Despite both sides saying continuing their relationship remained a possibility, we all knew when the New York Mets gave Johan Santana a $5.5 million buyout for this season that would never happen.
It’s what parting sides always claim when they don’t want to say what’s really on their minds.
From his part, Santana would liked to have kept on milking the cash cow. The Mets however, weren’t happy he threw before he was scheduled that final spring and ended up sitting out the entire 2013 season.
After spending $137.5 million, they weren’t about to throw good money after bad, especially since Santana made it clear he wasn’t going to offer a “home team discount.’’ Instead, Santana settled on a minor league contract today with the Baltimore Orioles.
Any contract is a risk, especially a six-year deal for a pitcher who had already experienced shoulder problems before he broke down with the Mets. In the end, for all that money, the Mets received one solid year, a tainted no-hitter, but without question, 100 percent effort whenever Santana took the mound.
They did not receive the repeated 20-win seasons and playoff appearances they had hoped. In short, they gambled and lost.
After they lost Game 7 of the 2006 NLCS and kicked away a seven-game lead with 17 games remaining in 2007, and in dire need of pitching, the Mets rolled the dice on Santana.
The Mets sent four prospects – one of them turning out to be All-Star outfielder Carlos Gomez – for the overworked and already damaged left-hander. They then signed him for at the time was the richest contract in franchise history.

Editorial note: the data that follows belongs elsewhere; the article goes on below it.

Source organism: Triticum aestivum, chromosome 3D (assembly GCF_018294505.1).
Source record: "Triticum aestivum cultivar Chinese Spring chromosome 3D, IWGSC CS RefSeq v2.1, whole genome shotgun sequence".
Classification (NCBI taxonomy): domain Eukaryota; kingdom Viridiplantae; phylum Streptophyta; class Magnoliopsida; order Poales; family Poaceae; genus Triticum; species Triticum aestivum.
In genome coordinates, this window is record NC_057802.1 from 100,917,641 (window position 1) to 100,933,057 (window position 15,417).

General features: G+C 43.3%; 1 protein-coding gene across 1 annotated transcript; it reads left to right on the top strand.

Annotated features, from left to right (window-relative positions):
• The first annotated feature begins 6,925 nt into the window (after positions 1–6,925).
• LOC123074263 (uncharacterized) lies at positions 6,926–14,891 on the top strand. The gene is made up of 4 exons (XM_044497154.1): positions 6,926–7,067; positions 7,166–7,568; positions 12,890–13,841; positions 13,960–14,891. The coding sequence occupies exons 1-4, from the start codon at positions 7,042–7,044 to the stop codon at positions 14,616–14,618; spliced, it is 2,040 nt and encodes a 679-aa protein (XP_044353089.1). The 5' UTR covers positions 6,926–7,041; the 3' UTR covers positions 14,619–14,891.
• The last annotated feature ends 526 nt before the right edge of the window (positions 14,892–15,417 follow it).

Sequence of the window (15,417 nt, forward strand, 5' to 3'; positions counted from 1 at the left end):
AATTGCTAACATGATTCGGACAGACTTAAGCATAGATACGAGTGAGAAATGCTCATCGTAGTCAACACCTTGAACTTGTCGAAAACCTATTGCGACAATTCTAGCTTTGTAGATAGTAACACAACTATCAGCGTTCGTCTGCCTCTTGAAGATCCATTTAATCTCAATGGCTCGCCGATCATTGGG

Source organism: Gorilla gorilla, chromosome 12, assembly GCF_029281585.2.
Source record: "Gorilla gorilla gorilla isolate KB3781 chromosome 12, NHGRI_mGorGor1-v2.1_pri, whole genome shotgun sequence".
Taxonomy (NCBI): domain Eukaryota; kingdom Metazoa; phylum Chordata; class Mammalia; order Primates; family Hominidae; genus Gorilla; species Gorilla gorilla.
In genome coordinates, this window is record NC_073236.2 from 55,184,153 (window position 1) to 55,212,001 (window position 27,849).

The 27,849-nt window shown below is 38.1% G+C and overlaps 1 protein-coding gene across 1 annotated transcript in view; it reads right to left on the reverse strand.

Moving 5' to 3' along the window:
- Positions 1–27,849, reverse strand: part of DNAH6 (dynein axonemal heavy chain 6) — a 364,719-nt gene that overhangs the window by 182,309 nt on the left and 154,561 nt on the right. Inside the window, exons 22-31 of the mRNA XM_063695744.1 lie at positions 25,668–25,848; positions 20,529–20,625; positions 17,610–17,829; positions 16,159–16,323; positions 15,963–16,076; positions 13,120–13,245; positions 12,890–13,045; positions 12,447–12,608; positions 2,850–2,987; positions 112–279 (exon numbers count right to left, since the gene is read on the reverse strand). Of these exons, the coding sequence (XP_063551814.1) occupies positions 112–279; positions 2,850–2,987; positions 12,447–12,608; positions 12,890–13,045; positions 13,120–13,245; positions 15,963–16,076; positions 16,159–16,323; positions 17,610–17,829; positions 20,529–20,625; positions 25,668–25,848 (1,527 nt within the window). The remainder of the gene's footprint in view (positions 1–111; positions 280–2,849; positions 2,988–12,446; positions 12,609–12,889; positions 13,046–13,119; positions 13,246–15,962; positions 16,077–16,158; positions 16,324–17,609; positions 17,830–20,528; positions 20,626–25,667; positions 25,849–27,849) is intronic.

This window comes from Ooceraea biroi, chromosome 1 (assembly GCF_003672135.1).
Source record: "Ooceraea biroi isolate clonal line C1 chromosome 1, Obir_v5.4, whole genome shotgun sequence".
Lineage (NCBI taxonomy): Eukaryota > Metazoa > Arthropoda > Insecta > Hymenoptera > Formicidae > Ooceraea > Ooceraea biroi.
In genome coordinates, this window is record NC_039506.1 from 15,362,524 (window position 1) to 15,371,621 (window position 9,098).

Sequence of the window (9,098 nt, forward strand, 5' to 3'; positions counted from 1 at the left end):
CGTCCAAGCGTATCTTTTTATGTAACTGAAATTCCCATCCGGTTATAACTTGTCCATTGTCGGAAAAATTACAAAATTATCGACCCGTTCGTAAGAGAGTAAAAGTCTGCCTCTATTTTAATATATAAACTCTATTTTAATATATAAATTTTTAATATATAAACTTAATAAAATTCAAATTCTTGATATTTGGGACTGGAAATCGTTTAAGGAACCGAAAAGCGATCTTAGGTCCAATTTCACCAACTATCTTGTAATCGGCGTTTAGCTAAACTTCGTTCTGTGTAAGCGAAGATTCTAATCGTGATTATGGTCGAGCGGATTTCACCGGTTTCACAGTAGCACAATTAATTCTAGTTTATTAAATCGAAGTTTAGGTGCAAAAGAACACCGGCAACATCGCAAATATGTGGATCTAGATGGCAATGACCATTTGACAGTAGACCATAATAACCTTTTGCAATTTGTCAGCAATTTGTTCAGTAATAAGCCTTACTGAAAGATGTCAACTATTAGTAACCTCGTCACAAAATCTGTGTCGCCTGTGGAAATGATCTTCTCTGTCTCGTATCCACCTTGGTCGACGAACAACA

As what often has been the case with the Mets, in both the trade and subsequent contract negotiations, they bid against themselves.
Santana became available because both the Yankees and Red Sox backed off, so as the only real party to the table, they could have had him for less. And, because the Twins weren’t going to bend to Santana’s salary demands, the Mets agreed to giving him way too much money.
Outside a 15-7 record with a league-leading 2.53 ERA in 34 starts in 2008, his first season with the Mets, Santana never completed a full year in New York and didn’t pitch at all in 2011 and 2013 because of shoulder injuries.
With a full season is considered 34 starts, Santana left 95 starts on the table. That is far more glaring than his production of 46-34, a 3.18 ERA and the only no-hitter in franchise history.
The no-hitter came in his 12th start after rehabbing from shoulder surgery to repair a torn anterior capsule. To this day, manager Terry Collins laments letting him throw 134 pitches.
Ironically, it was a tainted no-hitter because a blown call on what should have been an extra-base hit for Carlos Beltran |was ruled a foul ball.
Had that call been made correctly, then Santana doesn’t throw that many pitches, then, who really knows?
Santana made only 10 more starts for the Mets before he was shut down in August of 2012. In spring training of 2013, in an angered response to GM Sandy Alderson’s comments he didn’t report in shape, Santana went against his prescribed rehab routine and without Collins’ knowledge, threw off the mound and aggravated the injury.
In another dose of irony, the pitcher often fueled by pride was done in by the same. Santana re-tore the capsule and underwent a second surgery.
To this day, Santana never acknowledged his mistake of throwing off the mound, and Anderson never admitted whether his dig at the left-hander’s condition was meant as motivation and backfired.
Either way, after that day, the Santana Era was over, regardless of what either side claimed.